In its usual form, zinc oxide scatters ultraviolet and visible light. Scattering is a process in which a particle absorbs electromagnetic radiation, including light, and then emits it without undergoing a chemical reaction. Scattering is not the same as reflection. In reflection, light bounces off an object without being absorbed. Zinc oxide does reflect light in addition to scattering it, however.
Zinc oxide acts as a barrier to dangerous UV radiation because it sends it back into the atmosphere by scattering and reflection instead of allowing it to enter the skin. It’s considered to be a physical sunblock instead of one that reacts chemically after light exposure.
Since zinc oxide reflects light so well, it often produces a white appearance on the skin. Reducing the ZnO particles to nanoparticle size reduces the reflection but doesn’t stop the scattering of UV light, so the substance continues to act as a sunscreen. Additional processes may occur due to the unusually small size of the particles, however. They may be photoreactive, which means that they may participate in chemical reactions after light exposure. Manufacturers generally coat the nanoparticles in sunscreen to reduce this possibility.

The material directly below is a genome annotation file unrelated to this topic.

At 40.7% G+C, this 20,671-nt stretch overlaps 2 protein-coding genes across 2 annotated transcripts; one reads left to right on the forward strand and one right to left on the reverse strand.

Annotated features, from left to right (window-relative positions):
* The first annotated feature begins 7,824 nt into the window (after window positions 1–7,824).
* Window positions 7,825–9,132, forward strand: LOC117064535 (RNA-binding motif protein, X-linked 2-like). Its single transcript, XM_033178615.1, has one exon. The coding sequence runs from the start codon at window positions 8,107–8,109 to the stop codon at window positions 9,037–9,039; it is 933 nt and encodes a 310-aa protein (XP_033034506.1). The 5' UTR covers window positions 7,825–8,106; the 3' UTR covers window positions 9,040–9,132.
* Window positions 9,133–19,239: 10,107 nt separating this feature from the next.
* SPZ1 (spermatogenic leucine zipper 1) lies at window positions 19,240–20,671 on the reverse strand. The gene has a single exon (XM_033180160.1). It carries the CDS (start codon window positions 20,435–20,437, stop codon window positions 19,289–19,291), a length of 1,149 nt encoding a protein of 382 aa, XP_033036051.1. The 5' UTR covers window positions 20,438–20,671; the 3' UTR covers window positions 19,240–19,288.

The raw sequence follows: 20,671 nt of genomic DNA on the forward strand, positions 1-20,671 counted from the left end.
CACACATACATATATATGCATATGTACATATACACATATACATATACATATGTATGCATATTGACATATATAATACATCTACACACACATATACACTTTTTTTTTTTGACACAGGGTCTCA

Research into the effects of zinc oxide nanoparticles is continuing. They are generally considered to be safe, but some questions have been raised about their safety in particular situations.